1. bookVolume 5 (2018): Issue 52 (January 2018)
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Solving Systems of Linear Equations under Conditions of Uncertainty on the Example of the Leontief Model

Published Online: 11 Sep 2019
Volume & Issue: Volume 5 (2018) - Issue 52 (January 2018)
Page range: 244 - 259
Journal Details
License
Format
Journal
eISSN
2543-6821
First Published
30 Mar 2017
Publication timeframe
1 time per year
Languages
English
Abstract

The paper presents various methods of solving systems of linear equations under conditions of uncertainty. In a situation when the parameters of such systems cannot be precisely determined with real numbers, they can be represented by interval numbers, fuzzy numbers or ordered fuzzy numbers. Solutions of systems of linear equations with such representations of parameters are shown in the example of Leontief input-output model. It has also been shown that when ordered fuzzy numbers are applied, their additional feature – orientation – can broaden and deepen economic analysis.

Keywords

JEL Classification

Introduction

Our surrounding economic reality is characterized by a very high degree of complexity. This makes it difficult to describe it with accurate, precise concepts and quantities. The inverse relationship between the precision of the description of the problems that occur in the world around us, and their complexity is best reflected by the principle of inconsistency formulated by the creator of fuzzy logic Lotfi Zadeh. Namely (Zadeh, 1973): 'as the complexity of the system increases, our ability to make precise and yet significant statements about its behaviour diminishes until a threshold is reached beyond which precision and significance (or relevance) become almost mutually exclusive characteristics'. As a result, to describe the phenomena occurring in economic reality, vague or broad concepts are often applied, which can be mathematically described using interval numbers or fuzzy numbers.

In many disciplines, including economics, modelling specific processes or phenomena often lead to systems of linear equations. There are many methods for solving such systems if their parameters are described with real numbers. However, describing reality with numerical values may not be sufficient in the modelling of many phenomena. The main reasons for this stem from the fact that measurements, evaluations or ratings have a degree of uncertainty and imprecision. The uncertainty of measurement results, among other things, from the so-called 'human error' or from the imperfection of measuring instruments. Also, estimations or evaluations made by experts are often subjective and can be perceived by others in various ways. This necessitates a return to the mathematical tools that allow to perform operations on imprecise and unreliable data. Such tools include, for instance, interval mathematics (arithmetic), which allows to present data when only their range is known, and fuzzy numbers, used to present subjective information or information expressed by means of natural language (linguistic variables).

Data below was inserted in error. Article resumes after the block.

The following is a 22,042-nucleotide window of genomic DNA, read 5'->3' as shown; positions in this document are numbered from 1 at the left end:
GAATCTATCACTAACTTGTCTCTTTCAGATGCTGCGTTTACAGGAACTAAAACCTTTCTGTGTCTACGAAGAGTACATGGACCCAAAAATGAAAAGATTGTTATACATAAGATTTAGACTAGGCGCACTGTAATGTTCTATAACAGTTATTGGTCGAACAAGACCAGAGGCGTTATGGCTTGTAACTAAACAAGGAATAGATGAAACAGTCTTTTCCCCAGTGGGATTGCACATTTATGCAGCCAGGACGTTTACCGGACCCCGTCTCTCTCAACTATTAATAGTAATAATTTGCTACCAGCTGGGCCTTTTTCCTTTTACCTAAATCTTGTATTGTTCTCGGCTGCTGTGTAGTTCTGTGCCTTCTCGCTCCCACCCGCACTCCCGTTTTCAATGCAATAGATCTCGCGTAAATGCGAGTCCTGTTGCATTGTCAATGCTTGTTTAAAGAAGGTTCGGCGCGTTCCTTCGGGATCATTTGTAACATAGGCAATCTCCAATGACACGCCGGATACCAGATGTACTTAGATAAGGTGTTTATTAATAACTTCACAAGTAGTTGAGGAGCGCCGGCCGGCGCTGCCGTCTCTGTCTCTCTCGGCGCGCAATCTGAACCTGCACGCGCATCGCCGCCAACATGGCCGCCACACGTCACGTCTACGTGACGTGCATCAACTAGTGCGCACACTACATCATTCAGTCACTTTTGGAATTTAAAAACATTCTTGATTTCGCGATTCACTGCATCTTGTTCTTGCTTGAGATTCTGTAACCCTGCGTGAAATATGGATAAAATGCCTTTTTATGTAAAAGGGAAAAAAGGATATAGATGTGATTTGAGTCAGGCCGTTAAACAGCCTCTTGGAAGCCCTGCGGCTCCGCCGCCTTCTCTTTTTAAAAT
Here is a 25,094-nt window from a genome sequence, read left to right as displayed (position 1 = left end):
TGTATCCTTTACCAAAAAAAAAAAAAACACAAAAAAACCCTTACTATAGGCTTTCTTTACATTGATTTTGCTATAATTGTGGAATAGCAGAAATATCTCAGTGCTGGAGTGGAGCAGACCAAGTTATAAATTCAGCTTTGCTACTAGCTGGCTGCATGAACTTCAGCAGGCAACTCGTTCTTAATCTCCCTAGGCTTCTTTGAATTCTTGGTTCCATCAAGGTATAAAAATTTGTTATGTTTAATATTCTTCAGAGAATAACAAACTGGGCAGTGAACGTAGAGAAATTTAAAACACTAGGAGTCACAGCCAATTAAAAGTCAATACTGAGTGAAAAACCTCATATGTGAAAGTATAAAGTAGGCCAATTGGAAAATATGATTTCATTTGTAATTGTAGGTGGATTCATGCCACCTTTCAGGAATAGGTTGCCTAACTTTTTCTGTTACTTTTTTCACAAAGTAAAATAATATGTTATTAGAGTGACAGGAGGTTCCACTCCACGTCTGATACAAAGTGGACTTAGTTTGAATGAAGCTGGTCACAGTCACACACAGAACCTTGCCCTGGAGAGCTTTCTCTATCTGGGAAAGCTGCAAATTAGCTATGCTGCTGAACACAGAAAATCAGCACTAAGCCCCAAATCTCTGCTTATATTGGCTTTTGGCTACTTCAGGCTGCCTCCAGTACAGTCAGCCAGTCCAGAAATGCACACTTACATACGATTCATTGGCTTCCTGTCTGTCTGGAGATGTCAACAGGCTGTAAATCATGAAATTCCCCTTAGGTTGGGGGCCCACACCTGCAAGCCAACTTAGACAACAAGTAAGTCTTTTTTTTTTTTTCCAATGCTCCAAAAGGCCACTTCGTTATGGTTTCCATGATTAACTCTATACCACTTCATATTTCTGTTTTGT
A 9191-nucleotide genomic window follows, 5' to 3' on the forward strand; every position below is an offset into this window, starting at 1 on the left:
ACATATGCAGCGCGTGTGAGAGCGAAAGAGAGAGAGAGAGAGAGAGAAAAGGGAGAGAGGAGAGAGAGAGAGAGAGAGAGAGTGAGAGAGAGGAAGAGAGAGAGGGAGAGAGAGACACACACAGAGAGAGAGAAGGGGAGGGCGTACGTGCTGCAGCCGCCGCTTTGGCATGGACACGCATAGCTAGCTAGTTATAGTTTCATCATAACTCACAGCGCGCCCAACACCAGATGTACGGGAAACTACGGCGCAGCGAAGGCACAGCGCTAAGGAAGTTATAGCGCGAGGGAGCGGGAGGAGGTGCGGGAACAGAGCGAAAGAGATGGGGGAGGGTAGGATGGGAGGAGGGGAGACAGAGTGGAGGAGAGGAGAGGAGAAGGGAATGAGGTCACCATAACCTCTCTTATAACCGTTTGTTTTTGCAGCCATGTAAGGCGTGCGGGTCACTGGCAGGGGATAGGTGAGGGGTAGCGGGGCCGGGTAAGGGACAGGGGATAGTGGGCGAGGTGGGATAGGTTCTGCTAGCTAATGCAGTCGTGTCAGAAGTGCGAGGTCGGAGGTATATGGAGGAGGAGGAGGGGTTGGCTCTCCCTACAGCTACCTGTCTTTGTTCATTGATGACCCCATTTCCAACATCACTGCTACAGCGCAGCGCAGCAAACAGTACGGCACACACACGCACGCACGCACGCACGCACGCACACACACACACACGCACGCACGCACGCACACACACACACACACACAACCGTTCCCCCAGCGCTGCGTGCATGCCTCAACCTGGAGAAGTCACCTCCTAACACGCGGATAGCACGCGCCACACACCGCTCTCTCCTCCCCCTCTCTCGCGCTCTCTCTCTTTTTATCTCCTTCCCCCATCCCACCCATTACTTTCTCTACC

In the literature, many papers can be found which deal with solving systems of linear equations with parameters represented by fuzzy numbers. Many papers include a fuzzy constant term vector (e.g., Friedman, Ma and Kandel, 1998; Ma, Friedman and Kandel, 1999), but also the main matrix of the system is fuzzified (e.g., Sevastjanov and Dymova, 2009). However, there are no papers in the literature dealing with solving systems of linear equations with parameters in the form of ordered fuzzy numbers. The present paper attempts to begin to fill this gap.

The purpose of the paper is to present selected methods of solving systems of linear equations whose parameters are imprecise or uncertain and expressed using interval numbers, fuzzy numbers or ordered fuzzy numbers. In addition, using the partition into strong and weak solutions for fuzzy numbers (Friedman, Ma and Kandel, 1998), we will give the conditions under which the solution of the system is strong in the case of interval numbers and fuzzy numbers.

The paper consists of five sections. Section 2 shows systems of linear equations and methods to solve them under conditions of uncertainty. Section 3 discusses the Leontief model, which in Section 4 forms the basis for numerical examples illustrating the methods presented in Section 2. The paper ends with a summary.

Systems of linear equations and methods of their solutions in conditions of uncertainty
Systems of linear equations with real parameters

A system of m linear equations with n unknowns x1,x2,...,xn(an m×nsystem),${{x}_{1}},{{x}_{2}},...,{{x}_{n}}\left( \text{an }m\times n\,\text{system} \right),$where mn,$n\in \mathbb{N},$, is a system of the form: